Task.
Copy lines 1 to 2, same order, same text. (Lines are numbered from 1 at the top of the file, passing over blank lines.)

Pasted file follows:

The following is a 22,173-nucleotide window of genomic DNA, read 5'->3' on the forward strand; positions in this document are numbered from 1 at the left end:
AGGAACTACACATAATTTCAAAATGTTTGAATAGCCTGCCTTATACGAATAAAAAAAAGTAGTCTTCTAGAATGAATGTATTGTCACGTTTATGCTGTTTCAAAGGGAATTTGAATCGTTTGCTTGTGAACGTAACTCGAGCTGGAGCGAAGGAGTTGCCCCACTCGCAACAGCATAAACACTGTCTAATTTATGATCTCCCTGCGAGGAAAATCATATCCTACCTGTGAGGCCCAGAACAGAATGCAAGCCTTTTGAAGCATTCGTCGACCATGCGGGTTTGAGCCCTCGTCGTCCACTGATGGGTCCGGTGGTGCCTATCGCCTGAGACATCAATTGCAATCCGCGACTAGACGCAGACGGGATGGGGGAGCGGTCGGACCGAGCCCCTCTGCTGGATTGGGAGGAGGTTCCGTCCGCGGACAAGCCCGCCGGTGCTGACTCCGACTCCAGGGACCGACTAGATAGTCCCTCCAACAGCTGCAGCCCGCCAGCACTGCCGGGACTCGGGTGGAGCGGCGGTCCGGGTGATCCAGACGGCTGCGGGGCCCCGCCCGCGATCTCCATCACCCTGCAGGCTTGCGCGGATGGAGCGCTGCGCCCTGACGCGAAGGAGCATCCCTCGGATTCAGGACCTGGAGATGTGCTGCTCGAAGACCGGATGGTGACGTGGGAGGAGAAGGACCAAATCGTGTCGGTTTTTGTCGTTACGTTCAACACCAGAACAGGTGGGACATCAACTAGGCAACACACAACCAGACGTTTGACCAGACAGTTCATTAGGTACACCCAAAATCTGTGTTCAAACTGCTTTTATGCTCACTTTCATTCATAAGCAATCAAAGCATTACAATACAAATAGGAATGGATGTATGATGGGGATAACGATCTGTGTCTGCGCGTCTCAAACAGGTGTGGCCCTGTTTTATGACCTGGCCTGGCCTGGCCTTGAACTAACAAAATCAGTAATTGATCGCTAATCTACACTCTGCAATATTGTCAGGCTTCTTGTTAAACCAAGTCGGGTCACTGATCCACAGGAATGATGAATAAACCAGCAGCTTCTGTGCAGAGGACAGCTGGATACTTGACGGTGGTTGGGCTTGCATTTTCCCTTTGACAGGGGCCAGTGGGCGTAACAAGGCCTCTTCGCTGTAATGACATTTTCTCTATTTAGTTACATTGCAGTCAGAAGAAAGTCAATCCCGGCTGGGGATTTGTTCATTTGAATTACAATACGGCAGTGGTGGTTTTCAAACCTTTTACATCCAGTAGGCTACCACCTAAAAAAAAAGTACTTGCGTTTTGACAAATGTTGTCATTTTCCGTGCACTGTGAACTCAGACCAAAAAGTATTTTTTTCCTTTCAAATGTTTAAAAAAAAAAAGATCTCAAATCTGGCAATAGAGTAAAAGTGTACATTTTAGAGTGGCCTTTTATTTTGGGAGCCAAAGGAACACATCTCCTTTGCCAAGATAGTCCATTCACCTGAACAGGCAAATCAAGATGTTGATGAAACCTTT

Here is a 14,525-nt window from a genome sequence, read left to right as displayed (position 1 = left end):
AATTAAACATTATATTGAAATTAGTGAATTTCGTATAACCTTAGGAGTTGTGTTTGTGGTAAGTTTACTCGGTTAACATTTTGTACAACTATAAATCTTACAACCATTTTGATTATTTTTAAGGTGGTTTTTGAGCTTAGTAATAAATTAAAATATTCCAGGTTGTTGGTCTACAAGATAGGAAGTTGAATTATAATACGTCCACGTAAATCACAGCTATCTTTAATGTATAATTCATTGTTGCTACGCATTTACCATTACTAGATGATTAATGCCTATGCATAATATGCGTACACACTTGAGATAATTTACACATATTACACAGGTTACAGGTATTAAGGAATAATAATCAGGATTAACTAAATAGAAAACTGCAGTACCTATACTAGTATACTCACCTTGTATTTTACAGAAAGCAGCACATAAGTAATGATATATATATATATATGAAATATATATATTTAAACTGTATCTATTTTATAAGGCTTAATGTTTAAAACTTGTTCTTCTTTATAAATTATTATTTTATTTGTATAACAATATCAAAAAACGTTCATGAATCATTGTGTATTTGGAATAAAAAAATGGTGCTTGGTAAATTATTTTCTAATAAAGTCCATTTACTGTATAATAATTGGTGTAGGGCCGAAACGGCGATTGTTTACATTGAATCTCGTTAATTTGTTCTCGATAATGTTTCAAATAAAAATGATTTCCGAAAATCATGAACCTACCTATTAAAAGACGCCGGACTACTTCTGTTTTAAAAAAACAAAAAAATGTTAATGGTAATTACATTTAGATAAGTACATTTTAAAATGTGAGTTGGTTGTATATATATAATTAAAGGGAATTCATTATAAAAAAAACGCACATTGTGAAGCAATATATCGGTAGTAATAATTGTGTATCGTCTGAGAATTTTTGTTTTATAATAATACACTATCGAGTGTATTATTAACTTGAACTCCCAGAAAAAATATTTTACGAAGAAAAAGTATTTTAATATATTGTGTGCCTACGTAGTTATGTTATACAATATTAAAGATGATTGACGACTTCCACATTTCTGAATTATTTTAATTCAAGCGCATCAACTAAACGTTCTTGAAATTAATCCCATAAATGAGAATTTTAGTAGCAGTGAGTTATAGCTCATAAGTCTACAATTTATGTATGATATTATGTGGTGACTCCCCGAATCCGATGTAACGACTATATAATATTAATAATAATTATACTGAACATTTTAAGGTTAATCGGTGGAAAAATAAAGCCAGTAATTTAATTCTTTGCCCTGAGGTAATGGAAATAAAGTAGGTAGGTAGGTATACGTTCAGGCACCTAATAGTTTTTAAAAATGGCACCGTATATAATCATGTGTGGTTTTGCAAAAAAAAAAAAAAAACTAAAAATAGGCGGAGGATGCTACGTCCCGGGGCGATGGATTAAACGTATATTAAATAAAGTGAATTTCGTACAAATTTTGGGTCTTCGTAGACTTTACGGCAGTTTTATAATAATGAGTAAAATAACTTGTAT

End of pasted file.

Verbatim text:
The following is a 22,173-nucleotide window of genomic DNA, read 5'->3' on the forward strand; positions in this document are numbered from 1 at the left end:
AGGAACTACACATAATTTCAAAATGTTTGAATAGCCTGCCTTATACGAATAAAAAAAAGTAGTCTTCTAGAATGAATGTATTGTCACGTTTATGCTGTTTCAAAGGGAATTTGAATCGTTTGCTTGTGAACGTAACTCGAGCTGGAGCGAAGGAGTTGCCCCACTCGCAACAGCATAAACACTGTCTAATTTATGATCTCCCTGCGAGGAAAATCATATCCTACCTGTGAGGCCCAGAACAGAATGCAAGCCTTTTGAAGCATTCGTCGACCATGCGGGTTTGAGCCCTCGTCGTCCACTGATGGGTCCGGTGGTGCCTATCGCCTGAGACATCAATTGCAATCCGCGACTAGACGCAGACGGGATGGGGGAGCGGTCGGACCGAGCCCCTCTGCTGGATTGGGAGGAGGTTCCGTCCGCGGACAAGCCCGCCGGTGCTGACTCCGACTCCAGGGACCGACTAGATAGTCCCTCCAACAGCTGCAGCCCGCCAGCACTGCCGGGACTCGGGTGGAGCGGCGGTCCGGGTGATCCAGACGGCTGCGGGGCCCCGCCCGCGATCTCCATCACCCTGCAGGCTTGCGCGGATGGAGCGCTGCGCCCTGACGCGAAGGAGCATCCCTCGGATTCAGGACCTGGAGATGTGCTGCTCGAAGACCGGATGGTGACGTGGGAGGAGAAGGACCAAATCGTGTCGGTTTTTGTCGTTACGTTCAACACCAGAACAGGTGGGACATCAACTAGGCAACACACAACCAGACGTTTGACCAGACAGTTCATTAGGTACACCCAAAATCTGTGTTCAAACTGCTTTTATGCTCACTTTCATTCATAAGCAATCAAAGCATTACAATACAAATAGGAATGGATGTATGATGGGGATAACGATCTGTGTCTGCGCGTCTCAAACAGGTGTGGCCCTGTTTTATGACCTGGCCTGGCCTGGCCTTGAACTAACAAAATCAGTAATTGATCGCTAATCTACACTCTGCAATATTGTCAGGCTTCTTGTTAAACCAAGTCGGGTCACTGATCCACAGGAATGATGAATAAACCAGCAGCTTCTGTGCAGAGGACAGCTGGATACTTGACGGTGGTTGGGCTTGCATTTTCCCTTTGACAGGGGCCAGTGGGCGTAACAAGGCCTCTTCGCTGTAATGACATTTTCTCTATTTAGTTACATTGCAGTCAGAAGAAAGTCAATCCCGGCTGGGGATTTGTTCATTTGAATTACAATACGGCAGTGGTGGTTTTCAAACCTTTTACATCCAGTAGGCTACCACCTAAAAAAAAAGTACTTGCGTTTTGACAAATGTTGTCATTTTCCGTGCACTGTGAACTCAGACCAAAAAGTATTTTTTTCCTTTCAAATGTTTAAAAAAAAAAAGATCTCAAATCTGGCAATAGAGTAAAAGTGTACATTTTAGAGTGGCCTTTTATTTTGGGAGCCAAAGGAACACATCTCCTTTGCCAAGATAGTCCATTCACCTGAACAGGCAAATCAAGATGTTGATGAAACCTTT